(Immigration and Asylum Chamber) Appeal Number: UI-2022-002924
THE IMMIGRATION ACTS
Birmingham Civil Justice centre
Decision & Reasons Promulgated
On 1st December 2022
On 3rd January 2023
UPPER TRIBUNAL JUDGE MANDALIA
SASIKALA DEVI GNANASEKAR
THE SECRETARy OF STATE FOR THE HOME DEPARTMENT
For the Appellant: Mr S Kumar, UK Immigration Lawyers (Birmingham)
For the Respondent: Mr C Williams, Senior Home Office Presenting Officer
DECISION AND REASONS
1. The appellant is a national of India. On 17th December 2020, she applied for an EEA family permit under the Regulation 8 of the European Economic Area Regulations 2016 (“the 2016 Regulations), on the basis that she is the dependent family member of her sister, Ms Manjuladevi Soundaramourty, a French national exercising Treaty rights in the United Kingdom. Her application was refused by the respondent on 1st April 2021. The appellant’s appeal was dismissed by First-tier Tribunal Judge Aziz for reasons set out in a decision promulgated on 6th April 2022.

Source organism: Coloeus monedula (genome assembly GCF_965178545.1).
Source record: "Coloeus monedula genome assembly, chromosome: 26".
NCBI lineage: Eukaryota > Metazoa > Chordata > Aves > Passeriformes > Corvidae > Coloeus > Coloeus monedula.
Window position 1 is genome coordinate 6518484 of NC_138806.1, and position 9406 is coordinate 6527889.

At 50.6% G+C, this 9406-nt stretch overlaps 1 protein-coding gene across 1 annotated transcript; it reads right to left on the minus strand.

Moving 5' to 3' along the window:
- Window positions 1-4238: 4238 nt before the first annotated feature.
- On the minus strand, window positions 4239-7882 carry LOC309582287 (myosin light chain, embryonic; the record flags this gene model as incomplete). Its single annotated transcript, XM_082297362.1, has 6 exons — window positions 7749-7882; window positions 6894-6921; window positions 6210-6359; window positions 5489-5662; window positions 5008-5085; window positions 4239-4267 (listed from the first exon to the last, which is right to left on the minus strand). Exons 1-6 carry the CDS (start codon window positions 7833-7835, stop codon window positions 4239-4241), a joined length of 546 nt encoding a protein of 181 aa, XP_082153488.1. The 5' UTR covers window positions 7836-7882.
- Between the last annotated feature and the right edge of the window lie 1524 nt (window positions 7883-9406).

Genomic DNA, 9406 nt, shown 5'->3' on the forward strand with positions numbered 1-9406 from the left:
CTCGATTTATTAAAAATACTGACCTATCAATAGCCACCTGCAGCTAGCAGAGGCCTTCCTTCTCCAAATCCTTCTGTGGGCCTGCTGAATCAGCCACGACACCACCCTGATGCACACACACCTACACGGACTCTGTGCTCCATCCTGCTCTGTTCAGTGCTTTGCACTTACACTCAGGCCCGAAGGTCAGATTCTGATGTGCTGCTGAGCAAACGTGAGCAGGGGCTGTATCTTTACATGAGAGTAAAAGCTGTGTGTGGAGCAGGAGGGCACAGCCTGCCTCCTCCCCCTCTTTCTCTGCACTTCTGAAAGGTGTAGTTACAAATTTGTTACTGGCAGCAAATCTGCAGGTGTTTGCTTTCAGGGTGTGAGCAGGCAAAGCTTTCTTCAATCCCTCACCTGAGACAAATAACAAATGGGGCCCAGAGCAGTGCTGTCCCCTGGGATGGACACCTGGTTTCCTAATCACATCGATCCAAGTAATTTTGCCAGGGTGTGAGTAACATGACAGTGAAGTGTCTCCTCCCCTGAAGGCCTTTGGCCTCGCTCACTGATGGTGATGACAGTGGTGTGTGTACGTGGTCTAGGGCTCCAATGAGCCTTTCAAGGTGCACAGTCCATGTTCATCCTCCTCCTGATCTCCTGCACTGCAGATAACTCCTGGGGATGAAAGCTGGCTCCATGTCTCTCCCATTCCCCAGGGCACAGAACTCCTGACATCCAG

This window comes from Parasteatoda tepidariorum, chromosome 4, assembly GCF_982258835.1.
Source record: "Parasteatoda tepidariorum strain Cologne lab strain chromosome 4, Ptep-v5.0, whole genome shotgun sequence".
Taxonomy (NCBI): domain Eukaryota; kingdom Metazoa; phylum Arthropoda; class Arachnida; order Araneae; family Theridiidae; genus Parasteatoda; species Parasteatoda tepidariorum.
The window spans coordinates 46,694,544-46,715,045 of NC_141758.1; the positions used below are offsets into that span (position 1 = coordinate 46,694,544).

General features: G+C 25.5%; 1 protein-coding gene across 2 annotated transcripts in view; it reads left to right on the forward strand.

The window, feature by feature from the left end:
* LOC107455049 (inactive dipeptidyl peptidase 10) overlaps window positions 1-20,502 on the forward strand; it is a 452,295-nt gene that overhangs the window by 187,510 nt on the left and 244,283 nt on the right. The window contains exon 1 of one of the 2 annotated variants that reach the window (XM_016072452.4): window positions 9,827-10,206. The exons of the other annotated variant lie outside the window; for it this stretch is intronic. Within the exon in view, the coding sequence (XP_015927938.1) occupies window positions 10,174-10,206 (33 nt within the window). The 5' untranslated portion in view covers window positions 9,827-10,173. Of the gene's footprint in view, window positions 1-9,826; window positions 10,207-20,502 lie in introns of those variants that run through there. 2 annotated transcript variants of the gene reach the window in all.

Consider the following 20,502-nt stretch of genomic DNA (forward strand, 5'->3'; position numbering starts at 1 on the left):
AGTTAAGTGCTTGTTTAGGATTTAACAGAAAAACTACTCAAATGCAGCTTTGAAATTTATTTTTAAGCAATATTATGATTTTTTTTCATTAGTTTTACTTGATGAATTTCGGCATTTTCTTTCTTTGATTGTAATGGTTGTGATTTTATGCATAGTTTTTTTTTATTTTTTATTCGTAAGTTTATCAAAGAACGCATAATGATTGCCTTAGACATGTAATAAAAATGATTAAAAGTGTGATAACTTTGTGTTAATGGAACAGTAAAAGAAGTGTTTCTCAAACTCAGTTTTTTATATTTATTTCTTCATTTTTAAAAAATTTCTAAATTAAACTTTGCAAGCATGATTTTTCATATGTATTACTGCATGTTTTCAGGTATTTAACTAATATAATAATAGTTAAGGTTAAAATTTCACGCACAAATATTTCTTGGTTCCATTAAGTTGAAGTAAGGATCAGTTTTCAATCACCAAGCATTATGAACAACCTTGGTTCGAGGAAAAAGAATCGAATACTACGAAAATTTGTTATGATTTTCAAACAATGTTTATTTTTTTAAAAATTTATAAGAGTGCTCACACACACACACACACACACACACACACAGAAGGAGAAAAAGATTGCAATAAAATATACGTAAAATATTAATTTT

2. The appellant claims the evidence before the First-tier Tribunal established that the appellant is being looked after on a full-time basis by her sister, the sponsor. It is said Judge Aziz refers to the only issue being “dependency”, and he focused upon the condition set out in Regulation 8(2), but he failed to address the condition set out in Regulation 8(3) of the 2016 Regulations. Permission to appeal was granted by First-tier Tribunal Judge Adio on 12th May 2022.
3. Before me, Mr Williams, quite properly in my judgment, accepts the decision of First-tier Tribunal Judge Aziz is vitiated by a material error of law and must be set aside. He submits that the focus of the decision is plainly upon whether the condition set out in Regulation 8(2) of the 2016 Regulations is satisfied, and he accepts there is no consideration of the condition set out in Regulation 8(3).
4. I am satisfied that the decision of First-tier Tribunal Judge Aziz is vitiated by a material error of law and must be set aside. As to disposal, the standard directions issued to the parties require the parties to prepare on the basis that if there is an error of law in the decision of the First-tier Tribunal, the Upper Tribunal will go on to remake the decision. Neither party objects to me remaking the decision.
5. Mr Williams, again quite properly in my judgment, accepts there are sufficient unchallenged findings made by Judge Aziz to enable me to remake the decision. At paragraph  of his decision, Judge Aziz said: